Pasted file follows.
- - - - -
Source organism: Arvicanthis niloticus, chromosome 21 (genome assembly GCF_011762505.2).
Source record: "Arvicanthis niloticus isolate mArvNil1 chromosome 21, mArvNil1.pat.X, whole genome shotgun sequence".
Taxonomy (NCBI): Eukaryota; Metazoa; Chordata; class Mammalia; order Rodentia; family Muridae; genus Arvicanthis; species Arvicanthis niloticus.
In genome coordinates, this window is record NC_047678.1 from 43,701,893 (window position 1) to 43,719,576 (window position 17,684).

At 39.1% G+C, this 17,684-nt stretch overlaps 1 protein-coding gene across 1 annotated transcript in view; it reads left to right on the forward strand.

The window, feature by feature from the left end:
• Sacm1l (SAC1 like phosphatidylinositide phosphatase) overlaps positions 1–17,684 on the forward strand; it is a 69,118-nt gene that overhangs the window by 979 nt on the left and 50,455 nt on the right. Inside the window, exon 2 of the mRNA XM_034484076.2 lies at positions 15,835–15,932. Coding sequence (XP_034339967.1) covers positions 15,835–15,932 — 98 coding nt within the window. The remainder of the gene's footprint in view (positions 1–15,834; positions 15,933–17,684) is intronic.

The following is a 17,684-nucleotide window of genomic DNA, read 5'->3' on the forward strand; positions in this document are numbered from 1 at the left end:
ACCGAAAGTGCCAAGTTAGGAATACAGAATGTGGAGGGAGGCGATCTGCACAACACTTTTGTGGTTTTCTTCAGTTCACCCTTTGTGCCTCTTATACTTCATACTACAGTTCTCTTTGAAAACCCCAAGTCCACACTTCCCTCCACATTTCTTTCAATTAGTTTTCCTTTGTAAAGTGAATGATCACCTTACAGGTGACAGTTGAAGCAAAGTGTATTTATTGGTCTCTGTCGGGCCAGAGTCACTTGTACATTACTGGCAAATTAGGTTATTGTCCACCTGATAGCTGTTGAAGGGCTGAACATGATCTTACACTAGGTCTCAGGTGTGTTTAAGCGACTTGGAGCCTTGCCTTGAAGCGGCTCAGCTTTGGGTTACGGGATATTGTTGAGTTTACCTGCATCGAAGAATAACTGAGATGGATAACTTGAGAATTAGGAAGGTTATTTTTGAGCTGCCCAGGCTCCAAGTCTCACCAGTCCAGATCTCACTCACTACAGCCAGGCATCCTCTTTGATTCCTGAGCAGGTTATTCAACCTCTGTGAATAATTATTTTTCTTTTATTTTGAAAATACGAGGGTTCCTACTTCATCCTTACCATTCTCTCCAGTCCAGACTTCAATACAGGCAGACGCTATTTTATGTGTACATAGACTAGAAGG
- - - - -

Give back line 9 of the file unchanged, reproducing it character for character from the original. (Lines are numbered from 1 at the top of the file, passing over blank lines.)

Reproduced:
ACCGAAAGTGCCAAGTTAGGAATACAGAATGTGGAGGGAGGCGATCTGCACAACACTTTTGTGGTTTTCTTCAGTTCACCCTTTGTGCCTCTTATACTTCATACTACAGTTCTCTTTGAAAACCCCAAGTCCACACTTCCCTCCACATTTCTTTCAATTAGTTTTCCTTTGTAAAGTGAATGATCACCTTACAGGTGACAGTTGAAGCAAAGTGTATTTATTGGTCTCTGTCGGGCCAGAGTCACTTGTACATTACTGGCAAATTAGGTTATTGTCCACCTGATAGCTGTTGAAGGGCTGAACATGATCTTACACTAGGTCTCAGGTGTGTTTAAGCGACTTGGAGCCTTGCCTTGAAGCGGCTCAGCTTTGGGTTACGGGATATTGTTGAGTTTACCTGCATCGAAGAATAACTGAGATGGATAACTTGAGAATTAGGAAGGTTATTTTTGAGCTGCCCAGGCTCCAAGTCTCACCAGTCCAGATCTCACTCACTACAGCCAGGCATCCTCTTTGATTCCTGAGCAGGTTATTCAACCTCTGTGAATAATTATTTTTCTTTTATTTTGAAAATACGAGGGTTCCTACTTCATCCTTACCATTCTCTCCAGTCCAGACTTCAATACAGGCAGACGCTATTTTATGTGTACATAGACTAGAAGG